How Can Sears Stay Viable in the Long Run?

Sears has been granted another lifeline, with a bankruptcy judge approving the company’s $5.2 million sale to chairman and ex-CEO Eddie Lampert. However, the question remains: Does the beleaguered retailer have what it takes to survive in the long run?

Following three days of hearings, Judge Robert Drain of the U.S. Bankruptcy Court for the Southern District of New York ruled in favor of the billionaire executive’s restructuring plan through his namesake hedge fund, ESL Investments Inc. The deal would allow the department store chain to continue operations at 425 stores and save the jobs of 45,000 employees.

Lampert’s offer intends to return the company — which has not posted positive same-store sales results since 2010 — to a position of profitability. However, Sears’ creditors and employees as well as insiders and experts agree: The Illinois-based company needs a new CEO to help dig it out of the hole.

During the testimony, Sears indicated that it wasn’t in a position to hire a CEO with the business’ future hanging in the balance. Now, as the company approaches restructuring, it is expected to search for fresh leadership, with retail expert Ray Wimer pointing out the need for Sears to hire beyond the financier — a term he used to describe Lampert’s management.

“You need to be a merchant. You need to understand the customer who you’re trying to serve. You need to understand the merchandise,” said Wimer, who is also an assistant professor of retail practice at Syracuse University. “Unless they try to bring someone as CEO who is a merchant and understands the retail business, the consumer and the product, I would be surprised if we’re still talking about Sears maybe five years from now.”

Besides hiring a new chief, Sears would also have to align its business strategy with the needs of today’s consumer. J.C. Penney, for example, recently announced it was dropping major appliances both online and in stores to make way for more apparel and soft home furnishings — categories that the company said represent “higher-margin opportunities.” It marks the first major move by JCP CEO Jill Soltau, who took the post in October and promised a turnaround plan for the struggling retailer.

Sears, which has long relied on its hardware and appliances businesses, has for years faced an uphill battle against bigger home improvement retailers such as Lowe’s and Home Depot. As it seeks to minimize its brick-and-mortar portfolio, the department store chain will likely reassess its offerings to a much more limited state.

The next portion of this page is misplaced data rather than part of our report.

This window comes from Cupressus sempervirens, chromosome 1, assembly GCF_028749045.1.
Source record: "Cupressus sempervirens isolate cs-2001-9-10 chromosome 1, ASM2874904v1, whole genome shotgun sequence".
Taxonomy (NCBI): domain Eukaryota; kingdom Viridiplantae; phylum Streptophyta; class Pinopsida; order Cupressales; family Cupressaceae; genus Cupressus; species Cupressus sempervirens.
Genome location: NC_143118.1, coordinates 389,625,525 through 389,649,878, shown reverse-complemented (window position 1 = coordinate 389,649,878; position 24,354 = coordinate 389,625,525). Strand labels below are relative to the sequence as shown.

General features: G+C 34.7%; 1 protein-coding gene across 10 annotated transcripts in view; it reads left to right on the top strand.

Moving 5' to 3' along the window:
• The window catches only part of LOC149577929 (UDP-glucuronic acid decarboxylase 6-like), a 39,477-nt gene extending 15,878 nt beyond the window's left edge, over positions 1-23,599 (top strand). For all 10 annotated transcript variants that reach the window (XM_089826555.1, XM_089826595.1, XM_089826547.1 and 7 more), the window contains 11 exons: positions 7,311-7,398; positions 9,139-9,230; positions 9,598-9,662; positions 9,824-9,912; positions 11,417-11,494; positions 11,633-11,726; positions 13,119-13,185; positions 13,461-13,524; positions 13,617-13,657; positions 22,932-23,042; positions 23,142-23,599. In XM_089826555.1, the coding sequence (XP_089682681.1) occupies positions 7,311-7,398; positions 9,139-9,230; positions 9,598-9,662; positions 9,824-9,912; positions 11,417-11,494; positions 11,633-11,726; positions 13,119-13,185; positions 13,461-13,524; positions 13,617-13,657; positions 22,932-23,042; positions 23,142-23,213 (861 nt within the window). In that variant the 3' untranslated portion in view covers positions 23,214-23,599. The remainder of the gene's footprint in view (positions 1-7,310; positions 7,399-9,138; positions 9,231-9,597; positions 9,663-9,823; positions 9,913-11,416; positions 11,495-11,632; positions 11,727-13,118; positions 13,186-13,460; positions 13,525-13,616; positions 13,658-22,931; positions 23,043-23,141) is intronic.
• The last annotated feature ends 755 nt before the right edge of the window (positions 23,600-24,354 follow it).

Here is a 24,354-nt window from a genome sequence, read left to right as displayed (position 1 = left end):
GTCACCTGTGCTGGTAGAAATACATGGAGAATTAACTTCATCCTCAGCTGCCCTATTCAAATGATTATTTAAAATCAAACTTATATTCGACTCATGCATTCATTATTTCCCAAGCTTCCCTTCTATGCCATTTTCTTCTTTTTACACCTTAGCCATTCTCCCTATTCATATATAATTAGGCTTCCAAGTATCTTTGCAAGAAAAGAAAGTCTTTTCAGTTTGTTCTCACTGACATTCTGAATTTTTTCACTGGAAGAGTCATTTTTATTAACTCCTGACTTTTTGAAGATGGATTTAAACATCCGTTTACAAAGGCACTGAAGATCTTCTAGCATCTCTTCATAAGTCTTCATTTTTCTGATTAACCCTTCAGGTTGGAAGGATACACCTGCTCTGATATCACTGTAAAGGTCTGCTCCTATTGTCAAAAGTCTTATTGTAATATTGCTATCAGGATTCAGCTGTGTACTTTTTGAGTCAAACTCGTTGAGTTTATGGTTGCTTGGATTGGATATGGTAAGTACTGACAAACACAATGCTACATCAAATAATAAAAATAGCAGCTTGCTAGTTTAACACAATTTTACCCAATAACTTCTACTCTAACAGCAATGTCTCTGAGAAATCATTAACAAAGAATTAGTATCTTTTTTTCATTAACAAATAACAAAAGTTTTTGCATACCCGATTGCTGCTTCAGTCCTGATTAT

“It’s going to be hard, unless they ramp up online, to be relevant to consumers with such a small footprint,” Wimer said. “Their scope has been tremendously reduced. As they were going down this path, they were selling off their private-label brands or their real estate, and none of that money was used to invest in the core business. I am very skeptical, from a retail perspective, on how they would use this scaled-down version of Sears to connect [with] and service that customer.”

Even if Sears manages to make such internal changes, the company’s survival lies in its potential to adapt to the digital age — a sentiment shared by former chairman and CEO Alan Lacy, who explained in an interview with CNBC late January that an online-first approach might be a deciding factor in possibly saving Sears.

“It’s possible, in my view, that [Sears] winds up with a going concern that’s basically based online,” Lacy said. “That area seems to be one area that Eddie [Lampert] has paid a lot of attention to, invested behind, seems to have a lot of interest in … and the stores that are left probably do have some retail value.”

As e-tail behemoth Amazon continues to dominate the online marketplace and change the way consumers shop, an increasing number of department store chains have invested more resources in e-commerce and cut down their physical footprints — or found more innovative strategies that would help them stay relevant. Macy’s, for instance, acquired New York-based concept shop Story last summer in a push toward experiential retail, while Nordstrom, which feted its New York men’s store in April and revamped its loyalty program in October, has been commended for its ability to sidestep the retail apocalypse.

“Even with the best efforts by Sears, in this new era of competing with Amazon, it’s challenging for everyone,” said Davidoff Hutcher & Citron LLP attorney David Wander, who represented four creditors with claims in the bankruptcy. “The big-box stores will not be as huge [as they used to be], and they’re going to be experimenting with other types of small-box stores and online business.”

After filing for bankruptcy on Oct. 15, the 126-year-old retail icon has continued shuttering doors and selling stores. When Sears and Kmart merged in 2005, the company had about 3,500 stores across the country and upwards of 300,000 workers. Last year, it was down to approximately 1,000 locations and 89,000 employees. A business plan filed with the court last week by an ESL executive added the closings of 36 of the 200 remaining Kmart stores.

“Part of the testimony that came out is that Sears intends to sell during the next three years at least $200 million of real estate. We don’t know yet whether they’re going to sell it off completely or retain the stores,” Wander said. “Right away, they’ve gotten rid of stores that they’ve identified as money losers. They’ll also continue to sell off some of the stores and see if they can get to a critical mass that actually is profitable.

“Hopefully they’re not going to sell off too many and that the headcount at the end of 2019 will still be close to what it is now,” added Wander. “If they’re retaining the profitable stores, they may have a fighting chance. We’re rooting for them.”

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